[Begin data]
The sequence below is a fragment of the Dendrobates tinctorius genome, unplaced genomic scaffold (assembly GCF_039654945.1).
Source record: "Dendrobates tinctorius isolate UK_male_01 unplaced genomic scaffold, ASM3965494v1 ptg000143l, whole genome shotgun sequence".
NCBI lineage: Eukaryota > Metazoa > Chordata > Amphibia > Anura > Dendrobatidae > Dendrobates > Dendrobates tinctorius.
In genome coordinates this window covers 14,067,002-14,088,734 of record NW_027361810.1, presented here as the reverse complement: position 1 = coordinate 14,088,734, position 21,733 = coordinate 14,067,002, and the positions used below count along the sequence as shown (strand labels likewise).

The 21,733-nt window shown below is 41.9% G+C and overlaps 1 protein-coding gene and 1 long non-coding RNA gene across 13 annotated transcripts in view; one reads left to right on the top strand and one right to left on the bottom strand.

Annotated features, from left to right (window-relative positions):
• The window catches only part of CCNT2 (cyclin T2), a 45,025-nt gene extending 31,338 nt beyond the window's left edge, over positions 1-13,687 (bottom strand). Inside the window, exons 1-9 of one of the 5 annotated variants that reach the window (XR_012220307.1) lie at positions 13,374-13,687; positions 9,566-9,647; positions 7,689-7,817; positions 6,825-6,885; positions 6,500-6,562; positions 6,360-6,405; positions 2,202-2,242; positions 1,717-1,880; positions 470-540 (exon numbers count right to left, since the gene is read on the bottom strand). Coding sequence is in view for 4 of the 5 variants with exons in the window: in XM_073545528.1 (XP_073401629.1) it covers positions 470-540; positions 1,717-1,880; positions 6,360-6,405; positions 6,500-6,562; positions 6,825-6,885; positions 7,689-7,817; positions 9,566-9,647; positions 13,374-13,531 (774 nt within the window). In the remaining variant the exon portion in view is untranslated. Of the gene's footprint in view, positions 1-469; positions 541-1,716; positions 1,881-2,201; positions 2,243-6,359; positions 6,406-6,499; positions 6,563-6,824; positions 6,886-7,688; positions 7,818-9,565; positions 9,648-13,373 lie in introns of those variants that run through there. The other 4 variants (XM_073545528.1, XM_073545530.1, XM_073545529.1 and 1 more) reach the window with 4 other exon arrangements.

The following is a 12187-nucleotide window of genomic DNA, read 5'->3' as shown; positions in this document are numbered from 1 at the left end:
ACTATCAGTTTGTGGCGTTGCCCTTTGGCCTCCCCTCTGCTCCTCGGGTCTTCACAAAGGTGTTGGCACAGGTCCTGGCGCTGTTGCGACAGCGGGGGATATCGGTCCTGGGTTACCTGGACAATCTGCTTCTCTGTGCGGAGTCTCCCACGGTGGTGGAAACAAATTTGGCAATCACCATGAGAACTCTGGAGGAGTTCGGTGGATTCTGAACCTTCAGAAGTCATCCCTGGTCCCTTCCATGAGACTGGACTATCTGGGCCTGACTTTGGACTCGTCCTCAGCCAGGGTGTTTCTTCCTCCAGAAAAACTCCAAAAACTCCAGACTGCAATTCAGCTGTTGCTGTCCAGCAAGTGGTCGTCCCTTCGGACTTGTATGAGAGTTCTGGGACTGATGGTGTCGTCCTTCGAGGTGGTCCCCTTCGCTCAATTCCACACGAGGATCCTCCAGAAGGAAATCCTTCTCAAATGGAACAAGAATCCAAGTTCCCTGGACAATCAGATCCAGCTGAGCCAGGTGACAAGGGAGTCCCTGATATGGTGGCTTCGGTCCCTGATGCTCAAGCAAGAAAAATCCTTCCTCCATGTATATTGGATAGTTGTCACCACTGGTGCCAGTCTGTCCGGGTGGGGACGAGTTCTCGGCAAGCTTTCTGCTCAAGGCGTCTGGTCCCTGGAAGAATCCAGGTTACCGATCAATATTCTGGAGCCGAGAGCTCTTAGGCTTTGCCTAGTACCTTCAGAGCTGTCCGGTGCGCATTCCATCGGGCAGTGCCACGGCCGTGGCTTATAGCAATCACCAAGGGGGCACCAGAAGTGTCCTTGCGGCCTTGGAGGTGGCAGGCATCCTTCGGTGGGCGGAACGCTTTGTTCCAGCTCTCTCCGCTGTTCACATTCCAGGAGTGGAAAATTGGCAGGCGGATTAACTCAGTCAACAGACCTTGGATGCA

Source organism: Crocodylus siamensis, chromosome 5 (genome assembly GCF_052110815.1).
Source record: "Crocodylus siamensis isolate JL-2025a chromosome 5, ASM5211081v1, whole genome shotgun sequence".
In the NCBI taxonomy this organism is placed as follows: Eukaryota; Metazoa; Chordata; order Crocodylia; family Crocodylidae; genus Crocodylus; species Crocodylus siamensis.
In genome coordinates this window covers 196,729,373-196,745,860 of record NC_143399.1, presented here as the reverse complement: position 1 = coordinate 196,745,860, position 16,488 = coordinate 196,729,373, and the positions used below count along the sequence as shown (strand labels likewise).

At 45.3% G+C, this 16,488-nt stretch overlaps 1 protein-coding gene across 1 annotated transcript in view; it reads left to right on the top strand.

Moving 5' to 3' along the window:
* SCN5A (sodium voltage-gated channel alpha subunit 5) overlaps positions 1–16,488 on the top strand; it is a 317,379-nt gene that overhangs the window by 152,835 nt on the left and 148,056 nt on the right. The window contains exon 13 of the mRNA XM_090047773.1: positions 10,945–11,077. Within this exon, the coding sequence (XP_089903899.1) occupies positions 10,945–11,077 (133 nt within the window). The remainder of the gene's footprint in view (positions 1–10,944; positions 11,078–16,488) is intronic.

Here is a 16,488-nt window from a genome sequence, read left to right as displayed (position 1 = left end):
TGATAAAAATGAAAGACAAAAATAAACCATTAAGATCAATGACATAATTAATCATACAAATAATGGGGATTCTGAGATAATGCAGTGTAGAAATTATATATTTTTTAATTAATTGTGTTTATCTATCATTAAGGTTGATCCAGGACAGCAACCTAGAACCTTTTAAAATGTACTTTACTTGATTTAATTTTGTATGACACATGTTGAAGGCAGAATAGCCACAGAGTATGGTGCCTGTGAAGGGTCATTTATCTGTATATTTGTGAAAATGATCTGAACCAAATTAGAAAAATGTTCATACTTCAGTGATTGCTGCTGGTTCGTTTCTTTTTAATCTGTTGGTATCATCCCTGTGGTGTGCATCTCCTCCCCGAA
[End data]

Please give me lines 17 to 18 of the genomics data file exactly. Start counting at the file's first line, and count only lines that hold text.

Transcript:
Here is a 16,488-nt window from a genome sequence, read left to right as displayed (position 1 = left end):
TGATAAAAATGAAAGACAAAAATAAACCATTAAGATCAATGACATAATTAATCATACAAATAATGGGGATTCTGAGATAATGCAGTGTAGAAATTATATATTTTTTAATTAATTGTGTTTATCTATCATTAAGGTTGATCCAGGACAGCAACCTAGAACCTTTTAAAATGTACTTTACTTGATTTAATTTTGTATGACACATGTTGAAGGCAGAATAGCCACAGAGTATGGTGCCTGTGAAGGGTCATTTATCTGTATATTTGTGAAAATGATCTGAACCAAATTAGAAAAATGTTCATACTTCAGTGATTGCTGCTGGTTCGTTTCTTTTTAATCTGTTGGTATCATCCCTGTGGTGTGCATCTCCTCCCCGAA